There are several notables who contributed significantly to India’s freedom struggle, and are icons in the trajectory of the subcontinent attaining freedom from the British yoke. Though this persona played key roles and facilitated several milestones in the attainment of freedom and independence, many of them remain unsung heroes and heroines in our overtly recorded history. Madame Bhikaji was one such. From this issue onwards, we bring you this feature, about great Indians who have contributed in no small measure to make India what it is today.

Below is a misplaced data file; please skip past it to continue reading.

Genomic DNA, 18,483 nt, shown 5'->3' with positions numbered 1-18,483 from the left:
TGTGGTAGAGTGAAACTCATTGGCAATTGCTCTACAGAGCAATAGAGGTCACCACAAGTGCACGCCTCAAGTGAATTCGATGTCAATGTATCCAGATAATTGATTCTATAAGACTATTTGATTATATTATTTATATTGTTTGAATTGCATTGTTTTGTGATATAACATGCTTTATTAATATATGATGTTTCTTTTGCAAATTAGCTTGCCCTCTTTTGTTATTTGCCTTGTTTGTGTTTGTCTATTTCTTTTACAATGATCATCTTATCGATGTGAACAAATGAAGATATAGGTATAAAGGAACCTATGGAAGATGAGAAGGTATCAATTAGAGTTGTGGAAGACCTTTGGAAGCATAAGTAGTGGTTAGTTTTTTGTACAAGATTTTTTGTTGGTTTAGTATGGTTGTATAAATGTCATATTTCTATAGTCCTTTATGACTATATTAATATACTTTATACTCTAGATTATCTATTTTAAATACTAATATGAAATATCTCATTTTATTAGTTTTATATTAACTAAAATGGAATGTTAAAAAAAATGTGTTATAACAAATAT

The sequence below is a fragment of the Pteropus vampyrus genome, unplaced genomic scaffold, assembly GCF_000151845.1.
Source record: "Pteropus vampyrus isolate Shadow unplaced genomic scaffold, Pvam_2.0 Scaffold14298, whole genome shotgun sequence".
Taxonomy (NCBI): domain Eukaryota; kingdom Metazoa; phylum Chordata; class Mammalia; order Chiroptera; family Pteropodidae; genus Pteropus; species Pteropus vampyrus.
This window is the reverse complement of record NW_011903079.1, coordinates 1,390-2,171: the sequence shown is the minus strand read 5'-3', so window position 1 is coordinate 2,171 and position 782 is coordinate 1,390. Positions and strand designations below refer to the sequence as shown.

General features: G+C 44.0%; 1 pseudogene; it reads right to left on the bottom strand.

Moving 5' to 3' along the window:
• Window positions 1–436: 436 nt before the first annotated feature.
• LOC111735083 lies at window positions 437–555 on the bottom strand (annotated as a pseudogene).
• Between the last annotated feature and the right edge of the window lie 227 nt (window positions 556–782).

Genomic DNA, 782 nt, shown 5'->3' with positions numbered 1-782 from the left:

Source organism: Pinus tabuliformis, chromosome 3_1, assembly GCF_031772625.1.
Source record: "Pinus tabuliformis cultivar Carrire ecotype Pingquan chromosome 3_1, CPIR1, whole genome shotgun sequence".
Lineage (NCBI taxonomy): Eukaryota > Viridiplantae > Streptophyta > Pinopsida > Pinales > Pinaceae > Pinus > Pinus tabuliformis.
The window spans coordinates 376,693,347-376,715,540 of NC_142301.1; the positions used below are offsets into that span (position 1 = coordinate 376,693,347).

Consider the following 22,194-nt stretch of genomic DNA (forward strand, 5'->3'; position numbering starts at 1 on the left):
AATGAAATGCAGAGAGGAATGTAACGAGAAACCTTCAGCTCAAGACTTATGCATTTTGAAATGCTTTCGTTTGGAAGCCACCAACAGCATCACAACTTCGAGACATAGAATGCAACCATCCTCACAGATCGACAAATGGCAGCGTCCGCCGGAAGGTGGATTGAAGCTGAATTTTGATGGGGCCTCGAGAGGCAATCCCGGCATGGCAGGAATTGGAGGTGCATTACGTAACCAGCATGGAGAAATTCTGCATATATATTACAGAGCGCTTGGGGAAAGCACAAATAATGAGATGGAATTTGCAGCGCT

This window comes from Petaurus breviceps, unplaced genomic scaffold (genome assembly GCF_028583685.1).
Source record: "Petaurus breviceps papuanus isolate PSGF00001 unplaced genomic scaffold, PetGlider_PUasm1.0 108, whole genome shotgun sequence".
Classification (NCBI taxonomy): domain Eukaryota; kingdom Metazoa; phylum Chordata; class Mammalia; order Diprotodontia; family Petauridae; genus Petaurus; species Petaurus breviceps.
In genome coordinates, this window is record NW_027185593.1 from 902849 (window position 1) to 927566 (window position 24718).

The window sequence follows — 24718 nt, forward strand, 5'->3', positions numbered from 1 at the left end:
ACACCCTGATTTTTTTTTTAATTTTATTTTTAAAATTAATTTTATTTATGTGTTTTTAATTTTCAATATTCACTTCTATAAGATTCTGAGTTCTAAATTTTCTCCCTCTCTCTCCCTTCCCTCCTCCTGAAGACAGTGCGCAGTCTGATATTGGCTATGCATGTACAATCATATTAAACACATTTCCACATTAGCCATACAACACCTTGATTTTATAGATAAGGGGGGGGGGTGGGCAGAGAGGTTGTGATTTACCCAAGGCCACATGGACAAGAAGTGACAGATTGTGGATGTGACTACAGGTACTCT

Madame Bhikaji Cama may indeed be called one of the bravest daughters of Bharat Mata. Though physically lean and thin, she was full of passion of patriotism for the Mother India that she called ‘Hindustan.’ She was the lady who unfurled the first-ever Indian tricolour. She unfurled this at the International Socialist Conference, held in Stuttgart, Germany, on the 21st of August 1907. A conference that was attended by not less than a thousand representatives from various parts of the world. There, the lady declared, “This is the flag of independent Hindustan. I appeal to all to stand and salute the flag.” She always carried the badge on her chest. Incidentally, Veer Savarkar had designed the flag with three colours. Prior to it, the Congress used to march with the Union Jack. Bhikaji Cama then read the resolution drafted by Savarkar to garner international support for the freedom of her motherland. Bhikaji vowed, “I want to tell you that while I am alive I completely hope to see that the Republican state of India is formed. Vande Mataram.” American nationalists, in response, invited her to America, where she exposed the great suppression then prevailing in India. In fact, Madam Cama and Shri Shamji Krishna Varma’s wife Bhanumati themselves stitched this flag, using rich satin and silk cloth of the same three colours. Three such flags were made, the reason being, in the event of seizure of one during police action, the other could be used. Later, Madam Cama carried one flag out of England hidden it in her blouse. Barrister Rana carried the other two flags to Paris. Around this time, the British government had ordered Madam Cama to leave England.